I Went to Sasquatch and All I Did Was Cry and Get Heat Poisoning

A friend of mine has a few tickets to Sasquatch lying around and suggests I come. “I don’t have a tent for you, or a press pass… and you probably can’t come into our VIP camping area because they’re dicks about that, and you’re probably going to get burnt because it’s 85 degrees out here but, yeah, you should totally come!” she says to me over the phone.

I get in my car and drive out of Ballard, down I-5 and then out, East towards the mountains. The sky is a perfect blue and yet bugs are apparently attracted to the gray leather interior of my 1997 Toyota Camry. My windshield quickly becomes a graveyard.

After passing through melting Snoqualmie, and the arid brush near Cle Elum, I find myself in a long line of idling cars at the gates of the Gorge Ampitheatre. Fifteen-year-old children are charged with the task of leaning into my car and asking whether or not I want a camping pass.

“Sammy! Where in the hell is that credit card charger thingy?” one girl asks her friend. “I don’t fucking know! Jesus Christ is it hot out here,” her friend says as she gulps her Dasani “How many hours did you work today?” “I don’t know? Seven?” “You’re supposed to write down your hours, stupid!”.

Finally, someone finds the credit card chargy thing and I pay for a camping pass and park and unload my one person sarcophagus-tent. After spending about five minutes trying to insert the snapping poles into their clips, I give up, stuff the whole mess into my backseat, and set out for the ticket booth. It’s too much trouble, and I feel too self-conscious and pathetic pitching a single person’s tent in front of the people next to me, who are happily barbecuing burgers, laughing and drinking beers. 

Also, it’s hot. Really hot. Fratty boys waiting in front of me tug at their slipping cargo shorts and then, since they’re already down there, scratch their butts for good luck. Everywhere smells like melting skin and bargain sunscreen.

First act: King Kahn and the Shrines. Essentially, an East Indian man wearing a headdress, a gold cape and tighty whities belting songs with his band in the style of James Brown. People are dancing the way they do when they hear jazz but have no jazz-dancing partner. It’s more swaying than dancing.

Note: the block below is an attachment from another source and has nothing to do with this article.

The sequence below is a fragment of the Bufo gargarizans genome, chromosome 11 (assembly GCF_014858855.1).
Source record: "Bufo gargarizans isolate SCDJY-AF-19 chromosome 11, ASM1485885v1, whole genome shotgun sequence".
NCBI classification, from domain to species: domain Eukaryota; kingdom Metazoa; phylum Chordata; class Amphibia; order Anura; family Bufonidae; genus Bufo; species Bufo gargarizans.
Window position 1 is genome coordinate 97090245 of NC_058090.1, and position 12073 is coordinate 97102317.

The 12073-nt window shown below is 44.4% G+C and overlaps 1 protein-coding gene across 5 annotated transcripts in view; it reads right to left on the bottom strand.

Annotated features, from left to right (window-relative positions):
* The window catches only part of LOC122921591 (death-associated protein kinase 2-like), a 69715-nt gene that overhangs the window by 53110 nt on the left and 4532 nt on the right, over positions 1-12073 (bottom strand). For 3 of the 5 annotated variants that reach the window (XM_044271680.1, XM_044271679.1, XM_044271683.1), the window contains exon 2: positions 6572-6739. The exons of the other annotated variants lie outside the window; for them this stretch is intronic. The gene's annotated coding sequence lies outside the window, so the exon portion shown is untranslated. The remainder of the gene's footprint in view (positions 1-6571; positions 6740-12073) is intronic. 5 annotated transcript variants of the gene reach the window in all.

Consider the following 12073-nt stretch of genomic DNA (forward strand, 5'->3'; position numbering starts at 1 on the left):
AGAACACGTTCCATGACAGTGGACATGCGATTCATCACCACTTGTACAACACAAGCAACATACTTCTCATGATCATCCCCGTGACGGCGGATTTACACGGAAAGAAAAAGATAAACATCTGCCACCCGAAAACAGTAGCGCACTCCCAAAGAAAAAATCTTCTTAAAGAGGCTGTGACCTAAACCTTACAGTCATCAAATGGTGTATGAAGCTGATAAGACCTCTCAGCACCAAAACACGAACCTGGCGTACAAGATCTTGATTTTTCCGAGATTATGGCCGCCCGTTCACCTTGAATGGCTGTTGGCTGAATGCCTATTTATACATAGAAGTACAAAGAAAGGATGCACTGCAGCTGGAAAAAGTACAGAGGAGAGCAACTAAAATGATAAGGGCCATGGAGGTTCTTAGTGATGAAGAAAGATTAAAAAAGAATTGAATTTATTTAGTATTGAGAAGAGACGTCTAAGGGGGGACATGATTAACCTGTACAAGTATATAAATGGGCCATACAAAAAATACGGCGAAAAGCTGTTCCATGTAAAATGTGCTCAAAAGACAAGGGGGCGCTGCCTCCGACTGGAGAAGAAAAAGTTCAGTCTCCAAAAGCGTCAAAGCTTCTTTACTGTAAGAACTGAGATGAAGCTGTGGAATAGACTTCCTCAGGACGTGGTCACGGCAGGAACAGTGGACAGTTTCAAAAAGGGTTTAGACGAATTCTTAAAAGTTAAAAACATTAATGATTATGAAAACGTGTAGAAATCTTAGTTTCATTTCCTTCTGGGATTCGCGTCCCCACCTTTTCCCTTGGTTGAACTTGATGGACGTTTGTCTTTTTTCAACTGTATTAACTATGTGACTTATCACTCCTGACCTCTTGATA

Next: Animal Collective. Sometimes they sound like someone playing pinata with a bag of cats. Other times they sound like a lush jungle. I imagine this is also what it would sound like if I tried to fall asleep while on shrooms. The crowd around me: sunburned, half-comatose and speaking in slurs. A tribe of boys make their way up the hill, looking as desperate and thirsty as the lost boys of Sudan. 

I don’t have a cup for water, I don’t have cash, and I’m dying of thirst. There are no cups that I see, and my friend just lost her water bottle. So, I do what any self-respecting person would do: I go to the First Aid Camp. There, a woman asks for my name and I say, very quietly, “Steven” and try to look as miserable as possible. It’s not that hard.

The folks at the First Aid Camp are a quieter bunch, and much friendlier. A homely girl with bangs and glasses is commiserating with a tan, surfer looking dude who has the tattoo “I am an Ocean. My river; the consciousness,” except (blessedly) without the semi-colon. I look up at the Salene drips above me and feel guilty. But one girl’s affliction appears to be “grass burn,” so I don’t feel that guilty. 

I wander back to the amphitheatre area, where the Decemberists are playing. Lavender Diamond is being, well, Lavender Diamond. And then, all of a sudden, there are people having sex. Behind me. Up above by the fences near the top of the amphitheatre. The girl is going down on the guy, the guy is going down on the girl: they’re doing the whole shebang.

If they were gay or fat, shots would be fired. But instead: cheers. A man next to me shouts “Suck! Suck! Suck!”  like the world’s most annoying porno director. Colin Meloy is watching, too, and shoots the copulating couple a distracted smirk. A security guard approaches them, but instead of stopping them, he stares at their gyrating bodies and gives a big fist pump to the audience. The crowd roars with approval. I want to die. I think to myself “this is why I decided not to go to Arizona State.”